Moving next to my aunt’s appetizer – a half portion of the original reason for our visit – the Hand cut Tajarin with butter and sage would prove to be every bit worth the substantial hype, no small feat for something as simple as butter, noodles, salt, and a few leaves of crispy sage. Impossibly light, literally melting in the mouth particularly when saturated in so much butter, and just a touch of seasoning – it reminded me all at once of my childhood love of simple butter and noodles and some of the best angel-hair pasta dishes I have ever had. While I was glad my aunt ordered it so I could try other things there was also a part of me that wanted to steal the plate – yes, steal buttered noodles – or at least order a serving of my own.
Targeting a pasta as my main course and unable to decide between one of the menu favorites and one of the nightly specials I eschewed the idea of a whole pasta and instead opted for a half order so that I could try two appetizers; the first a dish called “Uovo con fonduta al tartufo nero” that paired three things I love into a single warm jar; a poached egg, black truffles, and creamy fontina cheese. Again seemingly focused on simplicity and purity of flavors this dish would prove to be another great success even before I took a bite as a simple flip of the latch permeated the air with the smell of butter and truffles and once this effect was fully appreciated I moved on to taking a bite, the buttery “fonduta” melding seamlessly with the creamy egg while the truffle notes filled the palate. A lovely dish and for all intents and purposes a texture somewhere between a soup and a spread my only regret was that it arrived with another hot item because otherwise I’d have savored it with about a half of a loaf of bread.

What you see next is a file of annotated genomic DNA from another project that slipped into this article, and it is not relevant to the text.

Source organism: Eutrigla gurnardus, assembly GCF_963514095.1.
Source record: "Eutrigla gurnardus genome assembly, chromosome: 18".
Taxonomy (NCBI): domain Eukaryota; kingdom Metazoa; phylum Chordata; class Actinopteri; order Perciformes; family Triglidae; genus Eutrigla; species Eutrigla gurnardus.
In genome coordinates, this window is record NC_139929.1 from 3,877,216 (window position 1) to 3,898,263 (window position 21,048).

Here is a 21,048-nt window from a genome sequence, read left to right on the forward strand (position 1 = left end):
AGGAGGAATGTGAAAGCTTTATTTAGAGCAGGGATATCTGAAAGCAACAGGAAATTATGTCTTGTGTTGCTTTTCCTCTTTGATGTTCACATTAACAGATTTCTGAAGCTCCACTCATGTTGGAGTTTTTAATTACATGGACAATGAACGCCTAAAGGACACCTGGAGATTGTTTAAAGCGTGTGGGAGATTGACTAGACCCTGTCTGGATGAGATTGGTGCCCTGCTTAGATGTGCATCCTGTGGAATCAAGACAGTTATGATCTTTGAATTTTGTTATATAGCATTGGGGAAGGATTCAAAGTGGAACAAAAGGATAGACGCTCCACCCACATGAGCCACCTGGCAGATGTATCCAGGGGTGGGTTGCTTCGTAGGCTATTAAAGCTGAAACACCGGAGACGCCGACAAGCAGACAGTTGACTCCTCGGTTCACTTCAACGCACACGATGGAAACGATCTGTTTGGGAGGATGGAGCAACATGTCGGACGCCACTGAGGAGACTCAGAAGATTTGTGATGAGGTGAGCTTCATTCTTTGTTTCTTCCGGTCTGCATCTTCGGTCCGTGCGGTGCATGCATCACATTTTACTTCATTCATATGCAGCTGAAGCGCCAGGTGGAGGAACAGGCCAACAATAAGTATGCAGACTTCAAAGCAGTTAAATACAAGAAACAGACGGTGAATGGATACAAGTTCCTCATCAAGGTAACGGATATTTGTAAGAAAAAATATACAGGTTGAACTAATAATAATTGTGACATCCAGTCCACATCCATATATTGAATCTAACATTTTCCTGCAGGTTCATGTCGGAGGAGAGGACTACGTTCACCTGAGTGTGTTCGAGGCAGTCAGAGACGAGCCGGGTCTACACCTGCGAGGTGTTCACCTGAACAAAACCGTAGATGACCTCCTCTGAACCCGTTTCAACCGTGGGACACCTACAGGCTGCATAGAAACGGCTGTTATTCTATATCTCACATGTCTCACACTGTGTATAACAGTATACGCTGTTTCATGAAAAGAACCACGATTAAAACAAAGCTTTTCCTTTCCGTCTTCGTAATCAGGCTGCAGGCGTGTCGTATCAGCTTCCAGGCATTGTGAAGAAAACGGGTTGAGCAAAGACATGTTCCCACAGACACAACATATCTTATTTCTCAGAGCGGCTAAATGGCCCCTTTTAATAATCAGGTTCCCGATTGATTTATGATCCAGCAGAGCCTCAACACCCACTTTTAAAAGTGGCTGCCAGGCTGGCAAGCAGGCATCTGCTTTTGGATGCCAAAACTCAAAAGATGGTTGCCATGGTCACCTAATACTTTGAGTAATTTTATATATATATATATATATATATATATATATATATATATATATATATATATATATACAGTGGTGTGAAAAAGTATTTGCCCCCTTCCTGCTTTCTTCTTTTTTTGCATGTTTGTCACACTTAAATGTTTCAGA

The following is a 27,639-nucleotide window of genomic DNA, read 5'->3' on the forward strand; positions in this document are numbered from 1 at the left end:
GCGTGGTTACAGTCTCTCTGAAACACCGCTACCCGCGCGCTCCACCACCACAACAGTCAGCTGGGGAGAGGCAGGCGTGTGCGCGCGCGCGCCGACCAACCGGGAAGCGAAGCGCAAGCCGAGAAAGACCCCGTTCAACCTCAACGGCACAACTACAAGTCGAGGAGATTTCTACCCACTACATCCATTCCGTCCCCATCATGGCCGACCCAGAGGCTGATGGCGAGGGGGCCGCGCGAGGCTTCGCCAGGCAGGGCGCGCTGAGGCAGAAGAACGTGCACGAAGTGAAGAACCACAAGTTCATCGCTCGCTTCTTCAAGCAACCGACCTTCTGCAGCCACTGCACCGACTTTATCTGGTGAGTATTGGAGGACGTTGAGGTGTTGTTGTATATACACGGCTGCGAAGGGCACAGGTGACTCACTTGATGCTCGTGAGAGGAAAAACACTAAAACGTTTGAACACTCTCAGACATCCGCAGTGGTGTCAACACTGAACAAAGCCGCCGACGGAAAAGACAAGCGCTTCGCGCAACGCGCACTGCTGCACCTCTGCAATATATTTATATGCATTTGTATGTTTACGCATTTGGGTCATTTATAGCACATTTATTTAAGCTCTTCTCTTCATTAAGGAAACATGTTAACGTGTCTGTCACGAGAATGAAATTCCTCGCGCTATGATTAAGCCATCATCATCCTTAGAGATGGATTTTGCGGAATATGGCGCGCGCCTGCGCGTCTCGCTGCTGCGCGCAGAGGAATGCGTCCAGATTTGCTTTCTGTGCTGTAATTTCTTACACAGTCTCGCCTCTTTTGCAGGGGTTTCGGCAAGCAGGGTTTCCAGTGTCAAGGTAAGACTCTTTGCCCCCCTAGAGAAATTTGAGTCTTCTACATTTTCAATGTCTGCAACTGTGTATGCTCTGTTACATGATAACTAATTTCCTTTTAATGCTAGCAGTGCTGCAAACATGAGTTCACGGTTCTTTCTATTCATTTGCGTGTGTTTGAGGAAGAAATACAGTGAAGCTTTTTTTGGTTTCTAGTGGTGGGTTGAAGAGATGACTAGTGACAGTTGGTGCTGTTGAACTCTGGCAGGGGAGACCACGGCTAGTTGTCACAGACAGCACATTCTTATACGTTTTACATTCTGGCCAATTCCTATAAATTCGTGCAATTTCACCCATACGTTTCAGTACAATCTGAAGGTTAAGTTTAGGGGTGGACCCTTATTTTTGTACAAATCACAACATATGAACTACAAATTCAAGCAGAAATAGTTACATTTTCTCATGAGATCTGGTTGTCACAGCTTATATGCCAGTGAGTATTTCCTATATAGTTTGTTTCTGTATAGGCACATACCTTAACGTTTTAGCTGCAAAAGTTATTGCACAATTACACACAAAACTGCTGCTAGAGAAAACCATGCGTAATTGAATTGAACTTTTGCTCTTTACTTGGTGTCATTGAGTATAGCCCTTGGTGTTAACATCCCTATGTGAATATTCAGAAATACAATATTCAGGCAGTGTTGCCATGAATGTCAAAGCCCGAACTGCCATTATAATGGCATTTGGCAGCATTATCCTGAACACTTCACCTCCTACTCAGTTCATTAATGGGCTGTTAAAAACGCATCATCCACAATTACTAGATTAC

With the egg sealed to hold in some heat while I tasted the next dish, Pig Trotters with tangerine, lentils, stewed winter greens, and foie gras butter would prove to be a tasty and well composed dish nearly opposite the egg in every conceivable way. Beginning first with the feet – two were served in total and each was hemisected, breaded, fried, and intensely porky and succulent with notes of sage and rosemary detectable in the light coating. Moving next to the accoutrements, the lentils were presented as a toothsome admixture that although slightly undercooked for my taste proved to be a nutty foil to the pork while the light gravy of melted foie gras presented the liver’s trademark sapor while two sections of citrus and a twist of their juice helped to offset an otherwise hearty winter plate a few degrees towards the warmer seasons.